Although you have done a spin-polarized calculation, the starting point of the DMFT loop has to be non-magnetic. To do that you have to produce a spin-averaged

cp sigm_old
# read sigm, make spin-average, write it down, and quit
lmf --rsig~spinav --wsig -vbxc0=1 ni > log
# rename sigm2: you will work with this spin-averaged sigm
cd ..

Check that at among the last lines of the log you find

replace sigma with spin average ...


Exit 0 done writing sigma, file sigm2
Compile the broadening program

The statistical noise of Quantum Monte Carlo calculations can be source of instabilities. Because of this, you need to broad the output of the ctqmc software at the end of each iteration.

In the file dmft-input.tar.gz you should have downloaded, you will find broad_sig.f90 which has precisely this purpose. However you can use whatever method you prefer (but be careful in not spoiling the low- and the high-frequency limits).

cd qmcinput
gfortran -o broad_sig.x broad_sig.f90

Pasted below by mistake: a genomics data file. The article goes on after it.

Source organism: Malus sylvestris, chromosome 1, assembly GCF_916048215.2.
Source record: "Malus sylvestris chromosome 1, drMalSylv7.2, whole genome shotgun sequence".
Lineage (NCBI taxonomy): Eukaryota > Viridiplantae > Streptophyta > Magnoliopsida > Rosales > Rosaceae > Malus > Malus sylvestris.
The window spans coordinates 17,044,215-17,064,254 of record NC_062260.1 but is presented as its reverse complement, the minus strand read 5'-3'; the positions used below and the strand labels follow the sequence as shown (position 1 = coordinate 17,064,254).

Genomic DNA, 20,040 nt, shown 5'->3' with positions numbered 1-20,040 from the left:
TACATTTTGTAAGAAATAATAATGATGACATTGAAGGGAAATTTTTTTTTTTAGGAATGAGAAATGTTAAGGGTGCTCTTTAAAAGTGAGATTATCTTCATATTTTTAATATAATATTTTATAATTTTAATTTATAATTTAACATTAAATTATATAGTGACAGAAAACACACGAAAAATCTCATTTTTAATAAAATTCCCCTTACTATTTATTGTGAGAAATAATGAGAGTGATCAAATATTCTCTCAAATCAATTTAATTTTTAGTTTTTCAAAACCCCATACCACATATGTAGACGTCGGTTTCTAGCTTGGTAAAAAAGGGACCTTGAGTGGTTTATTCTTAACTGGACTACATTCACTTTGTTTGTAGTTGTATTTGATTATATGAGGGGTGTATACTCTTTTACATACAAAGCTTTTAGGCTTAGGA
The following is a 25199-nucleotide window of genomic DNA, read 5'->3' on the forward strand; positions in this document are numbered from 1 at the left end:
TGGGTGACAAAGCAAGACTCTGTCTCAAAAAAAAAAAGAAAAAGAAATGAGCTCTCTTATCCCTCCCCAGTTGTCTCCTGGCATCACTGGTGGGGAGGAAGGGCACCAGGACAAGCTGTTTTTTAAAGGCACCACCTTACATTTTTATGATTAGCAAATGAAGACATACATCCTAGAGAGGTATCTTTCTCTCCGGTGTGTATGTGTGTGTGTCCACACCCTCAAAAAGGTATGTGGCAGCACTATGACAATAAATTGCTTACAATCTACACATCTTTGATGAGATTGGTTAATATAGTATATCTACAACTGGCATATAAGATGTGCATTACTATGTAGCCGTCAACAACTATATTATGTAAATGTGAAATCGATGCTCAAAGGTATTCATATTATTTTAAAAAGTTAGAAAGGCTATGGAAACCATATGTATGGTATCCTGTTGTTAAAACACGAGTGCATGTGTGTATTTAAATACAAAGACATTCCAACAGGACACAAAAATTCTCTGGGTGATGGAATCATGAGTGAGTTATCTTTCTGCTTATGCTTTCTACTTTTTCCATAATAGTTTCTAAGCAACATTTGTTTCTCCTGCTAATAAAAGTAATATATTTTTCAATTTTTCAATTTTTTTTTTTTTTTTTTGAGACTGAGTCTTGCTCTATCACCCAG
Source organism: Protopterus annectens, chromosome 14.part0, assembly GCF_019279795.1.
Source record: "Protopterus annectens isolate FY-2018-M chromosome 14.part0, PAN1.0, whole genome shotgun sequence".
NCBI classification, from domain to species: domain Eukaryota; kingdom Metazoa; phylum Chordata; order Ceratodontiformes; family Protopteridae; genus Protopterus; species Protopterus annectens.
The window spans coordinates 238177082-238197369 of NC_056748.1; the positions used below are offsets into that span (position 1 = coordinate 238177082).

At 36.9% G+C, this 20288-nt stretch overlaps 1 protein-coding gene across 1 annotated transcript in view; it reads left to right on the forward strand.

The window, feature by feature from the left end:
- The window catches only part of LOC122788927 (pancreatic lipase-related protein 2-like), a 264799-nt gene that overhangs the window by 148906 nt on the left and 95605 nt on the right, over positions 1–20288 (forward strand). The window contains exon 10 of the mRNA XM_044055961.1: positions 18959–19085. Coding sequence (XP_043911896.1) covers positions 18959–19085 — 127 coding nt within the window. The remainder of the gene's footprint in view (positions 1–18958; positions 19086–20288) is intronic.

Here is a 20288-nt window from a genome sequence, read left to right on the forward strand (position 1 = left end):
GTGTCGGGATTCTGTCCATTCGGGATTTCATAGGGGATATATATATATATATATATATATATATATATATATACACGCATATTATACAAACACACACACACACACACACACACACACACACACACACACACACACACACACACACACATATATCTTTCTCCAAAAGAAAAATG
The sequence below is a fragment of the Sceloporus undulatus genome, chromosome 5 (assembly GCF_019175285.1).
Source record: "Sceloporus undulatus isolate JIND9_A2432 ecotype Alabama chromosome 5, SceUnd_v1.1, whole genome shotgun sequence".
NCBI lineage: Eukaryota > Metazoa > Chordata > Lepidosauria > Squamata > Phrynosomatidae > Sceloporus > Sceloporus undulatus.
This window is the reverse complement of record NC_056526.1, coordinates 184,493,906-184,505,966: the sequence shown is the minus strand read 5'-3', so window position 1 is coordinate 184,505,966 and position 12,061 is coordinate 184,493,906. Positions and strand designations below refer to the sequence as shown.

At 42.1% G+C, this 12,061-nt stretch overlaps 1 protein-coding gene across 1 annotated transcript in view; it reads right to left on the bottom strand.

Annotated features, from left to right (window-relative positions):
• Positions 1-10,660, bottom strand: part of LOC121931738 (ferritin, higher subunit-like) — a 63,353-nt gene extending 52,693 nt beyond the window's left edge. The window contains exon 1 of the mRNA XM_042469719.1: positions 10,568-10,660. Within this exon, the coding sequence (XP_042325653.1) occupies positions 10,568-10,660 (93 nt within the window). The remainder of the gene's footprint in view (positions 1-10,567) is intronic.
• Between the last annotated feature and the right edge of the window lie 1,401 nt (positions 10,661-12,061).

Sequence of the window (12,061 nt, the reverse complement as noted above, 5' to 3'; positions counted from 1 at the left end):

cd ..

The tutorial will continue assuming you are using broad_sig.x to broaden the impurity self-energy.

Prepare a vanishing impurity self-energy

You start the loop from scratch by creating an empty impurity self-energy:

mkdir siginp0
cd siginp0
cp ../lmfinput/*  .
lmfdmft ni --ldadc=71.85 -job=1 -vbxc0=1 > log
cd ..

You can check that the line

Missing sigma file : create it and exit ...

is written at the end of the log.

The calculation has stopped just after reading the A text file called sig.inp has been created. It is formatted with the first column being the Matsubara frequencies (in eV) and then 0.0 repeated for a number of columns equal to twice the number of m channels (e.g. ten columns for d-type impurity grouped in real and imaginary parts).

Of course, if you want you can start from non-vanishing sig.inp files (e.g. from a previously converged DMFT loop).

…Ready to go!

The list of relevant files in the two input directories is

$ ls -l lmfinput           # basis set used in the QSGW calculation           # amended file with DMFT category and HAM_BXC0={bxc0} token         # instructions for the correlated subsystem            # electronic density of the spin-polarized QSGW loop           # spin-averaged from converged QSGW loop

$ ls -l qmcinput         # initialise the atomic problem in a d-electron system
broad_sig.x       # broadens Sig.out at the end of each ctqmc run
PARAMS            # main parameters for the ctqmc calculation
Trans.dat         # translation table needed by

You are now ready to start the DMFT loop, following the link to the next tutorial.